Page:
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The Effect of Climate on Residential Water Demand - Oscar Zapata

Date & Time:
January 30, 2015 | 3:00 am - 4:00 am
Oscar Zapata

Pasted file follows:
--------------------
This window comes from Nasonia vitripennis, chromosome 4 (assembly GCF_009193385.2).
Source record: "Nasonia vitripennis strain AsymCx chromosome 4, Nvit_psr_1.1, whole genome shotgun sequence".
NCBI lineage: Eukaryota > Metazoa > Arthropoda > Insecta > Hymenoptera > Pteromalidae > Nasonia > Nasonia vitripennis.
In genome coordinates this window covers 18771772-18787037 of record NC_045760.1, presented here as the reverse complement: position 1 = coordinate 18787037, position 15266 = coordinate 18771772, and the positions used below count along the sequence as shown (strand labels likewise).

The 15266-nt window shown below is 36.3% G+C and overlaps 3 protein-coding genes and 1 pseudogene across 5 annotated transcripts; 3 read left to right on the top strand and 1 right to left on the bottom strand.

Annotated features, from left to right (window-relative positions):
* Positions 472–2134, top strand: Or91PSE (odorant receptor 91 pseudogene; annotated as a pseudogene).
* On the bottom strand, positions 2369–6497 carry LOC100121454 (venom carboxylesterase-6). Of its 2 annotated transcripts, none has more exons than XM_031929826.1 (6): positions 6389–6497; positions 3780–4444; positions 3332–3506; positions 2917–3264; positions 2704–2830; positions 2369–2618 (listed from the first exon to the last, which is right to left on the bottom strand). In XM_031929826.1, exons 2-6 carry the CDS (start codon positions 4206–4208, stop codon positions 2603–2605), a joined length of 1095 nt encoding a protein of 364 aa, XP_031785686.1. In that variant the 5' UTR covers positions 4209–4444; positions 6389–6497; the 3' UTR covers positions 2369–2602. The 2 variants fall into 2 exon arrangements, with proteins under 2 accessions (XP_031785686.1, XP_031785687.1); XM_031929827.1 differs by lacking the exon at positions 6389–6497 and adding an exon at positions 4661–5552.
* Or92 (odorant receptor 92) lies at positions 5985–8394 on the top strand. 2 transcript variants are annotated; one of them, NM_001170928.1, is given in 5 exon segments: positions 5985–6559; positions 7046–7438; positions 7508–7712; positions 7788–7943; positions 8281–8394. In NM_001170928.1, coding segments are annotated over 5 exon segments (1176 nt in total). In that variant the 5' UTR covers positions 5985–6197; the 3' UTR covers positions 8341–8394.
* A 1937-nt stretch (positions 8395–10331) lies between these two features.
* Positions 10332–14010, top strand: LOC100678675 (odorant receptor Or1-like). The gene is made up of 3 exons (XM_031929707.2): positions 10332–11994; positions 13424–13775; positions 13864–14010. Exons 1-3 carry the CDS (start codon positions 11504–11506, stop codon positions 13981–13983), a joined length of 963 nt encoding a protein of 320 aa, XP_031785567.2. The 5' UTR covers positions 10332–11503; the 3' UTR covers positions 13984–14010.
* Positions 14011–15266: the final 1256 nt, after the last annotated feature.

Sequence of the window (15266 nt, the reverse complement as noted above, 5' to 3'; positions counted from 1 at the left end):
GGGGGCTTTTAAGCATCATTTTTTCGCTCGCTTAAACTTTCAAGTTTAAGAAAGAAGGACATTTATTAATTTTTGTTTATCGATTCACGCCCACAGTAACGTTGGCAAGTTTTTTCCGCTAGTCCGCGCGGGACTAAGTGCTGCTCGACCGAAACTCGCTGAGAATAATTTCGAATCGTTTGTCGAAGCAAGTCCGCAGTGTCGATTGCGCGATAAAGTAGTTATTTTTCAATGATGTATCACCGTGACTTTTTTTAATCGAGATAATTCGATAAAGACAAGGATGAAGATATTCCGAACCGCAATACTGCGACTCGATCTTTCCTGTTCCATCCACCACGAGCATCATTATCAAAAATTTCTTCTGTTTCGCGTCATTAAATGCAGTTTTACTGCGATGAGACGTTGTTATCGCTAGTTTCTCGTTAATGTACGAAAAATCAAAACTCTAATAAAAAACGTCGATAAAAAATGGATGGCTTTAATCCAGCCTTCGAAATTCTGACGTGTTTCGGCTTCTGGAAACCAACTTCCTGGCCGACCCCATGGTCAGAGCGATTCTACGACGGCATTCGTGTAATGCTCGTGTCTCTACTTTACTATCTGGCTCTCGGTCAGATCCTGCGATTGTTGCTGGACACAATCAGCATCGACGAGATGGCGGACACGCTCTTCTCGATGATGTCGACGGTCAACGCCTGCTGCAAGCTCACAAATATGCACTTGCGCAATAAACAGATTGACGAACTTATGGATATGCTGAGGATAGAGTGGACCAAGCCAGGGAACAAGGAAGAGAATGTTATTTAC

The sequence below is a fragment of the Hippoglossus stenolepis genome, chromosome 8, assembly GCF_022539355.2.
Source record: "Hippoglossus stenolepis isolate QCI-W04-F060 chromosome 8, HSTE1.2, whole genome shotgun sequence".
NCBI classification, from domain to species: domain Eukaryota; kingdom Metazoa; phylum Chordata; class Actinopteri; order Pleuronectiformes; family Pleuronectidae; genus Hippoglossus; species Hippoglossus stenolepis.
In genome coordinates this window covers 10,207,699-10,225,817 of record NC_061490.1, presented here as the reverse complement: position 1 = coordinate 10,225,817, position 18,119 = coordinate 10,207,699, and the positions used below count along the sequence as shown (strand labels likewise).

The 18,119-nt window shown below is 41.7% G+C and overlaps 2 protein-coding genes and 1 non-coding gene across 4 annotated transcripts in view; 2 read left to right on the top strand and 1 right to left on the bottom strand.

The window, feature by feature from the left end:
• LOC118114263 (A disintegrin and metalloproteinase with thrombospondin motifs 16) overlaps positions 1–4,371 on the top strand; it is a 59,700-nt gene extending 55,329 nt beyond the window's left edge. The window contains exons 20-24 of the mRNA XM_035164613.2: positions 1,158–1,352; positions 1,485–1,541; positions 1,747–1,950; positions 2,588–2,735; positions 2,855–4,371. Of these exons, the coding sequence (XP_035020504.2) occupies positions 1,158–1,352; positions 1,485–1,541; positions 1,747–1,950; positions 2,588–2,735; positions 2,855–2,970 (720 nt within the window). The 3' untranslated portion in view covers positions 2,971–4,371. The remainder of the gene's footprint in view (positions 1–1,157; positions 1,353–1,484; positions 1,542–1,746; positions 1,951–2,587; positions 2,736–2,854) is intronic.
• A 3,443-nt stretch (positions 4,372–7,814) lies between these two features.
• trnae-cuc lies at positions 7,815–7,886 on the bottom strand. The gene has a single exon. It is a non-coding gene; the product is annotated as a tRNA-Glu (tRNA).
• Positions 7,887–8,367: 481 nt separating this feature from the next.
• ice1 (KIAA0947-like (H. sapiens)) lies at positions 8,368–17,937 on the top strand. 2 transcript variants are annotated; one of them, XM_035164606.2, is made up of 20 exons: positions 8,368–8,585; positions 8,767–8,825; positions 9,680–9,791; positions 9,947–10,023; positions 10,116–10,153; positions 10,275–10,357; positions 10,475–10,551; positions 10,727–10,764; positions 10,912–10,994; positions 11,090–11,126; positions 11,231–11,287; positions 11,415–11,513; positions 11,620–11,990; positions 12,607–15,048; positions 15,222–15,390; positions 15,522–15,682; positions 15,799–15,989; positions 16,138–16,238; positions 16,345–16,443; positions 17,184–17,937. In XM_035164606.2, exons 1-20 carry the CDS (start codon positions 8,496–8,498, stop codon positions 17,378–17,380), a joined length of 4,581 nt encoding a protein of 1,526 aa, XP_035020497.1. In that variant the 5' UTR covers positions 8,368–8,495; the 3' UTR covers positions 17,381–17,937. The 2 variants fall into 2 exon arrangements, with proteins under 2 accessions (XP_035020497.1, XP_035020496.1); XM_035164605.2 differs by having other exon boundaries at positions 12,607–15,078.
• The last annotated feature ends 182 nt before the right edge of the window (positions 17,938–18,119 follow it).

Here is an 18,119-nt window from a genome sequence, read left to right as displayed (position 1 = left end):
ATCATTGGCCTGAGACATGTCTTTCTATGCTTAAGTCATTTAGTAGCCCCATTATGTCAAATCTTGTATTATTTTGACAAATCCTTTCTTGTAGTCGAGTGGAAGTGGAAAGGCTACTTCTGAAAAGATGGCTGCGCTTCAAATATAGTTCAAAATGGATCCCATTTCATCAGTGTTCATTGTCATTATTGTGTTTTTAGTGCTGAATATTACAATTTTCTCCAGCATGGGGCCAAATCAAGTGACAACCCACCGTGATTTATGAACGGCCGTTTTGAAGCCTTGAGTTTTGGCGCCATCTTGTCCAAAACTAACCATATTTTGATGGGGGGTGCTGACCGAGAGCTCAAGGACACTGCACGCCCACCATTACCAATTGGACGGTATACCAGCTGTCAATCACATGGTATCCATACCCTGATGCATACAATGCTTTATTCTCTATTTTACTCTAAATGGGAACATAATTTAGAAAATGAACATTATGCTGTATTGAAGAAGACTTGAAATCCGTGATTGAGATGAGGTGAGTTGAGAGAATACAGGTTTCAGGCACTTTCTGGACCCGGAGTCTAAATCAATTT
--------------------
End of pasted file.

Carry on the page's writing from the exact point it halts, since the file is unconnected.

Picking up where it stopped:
Climate change is expected to alter the supply and demand for water in the residential sector. Existing studies exploit the differences in climate across seasons mostly in North America and Europe, and identify changes in consumption levels attributed only to households’ short-term responses. The results from models that simulate household consumption of water are sensitive to the parameters that govern the behavior of climate variables and household responses in the upcoming decades, and fail to consider short-term determinants of water consumption. The findings in the literature suggest an inexistent or small effect of climate on residential water demand. This paper studies the relationship between climate conditions and residential water consumption that corresponds to households’ long-term adaptation to climate, while controlling for the effect of short-term determinants of water demand. I take advantage of the geographic variation in climate conditions across municipalities of Ecuador to identify the effect of temperature, precipitation and humidity on water demand. I adopt average prices and an IV technique to address the endogeneity problem between water prices and quantities that arises from the implementation of increasing-block water tariffs. I find a relatively large and significant effect of temperature on residential water demand, whereas precipitation and humidity have a small effect. Temperature also has a stronger effect on water demand among low-income households.

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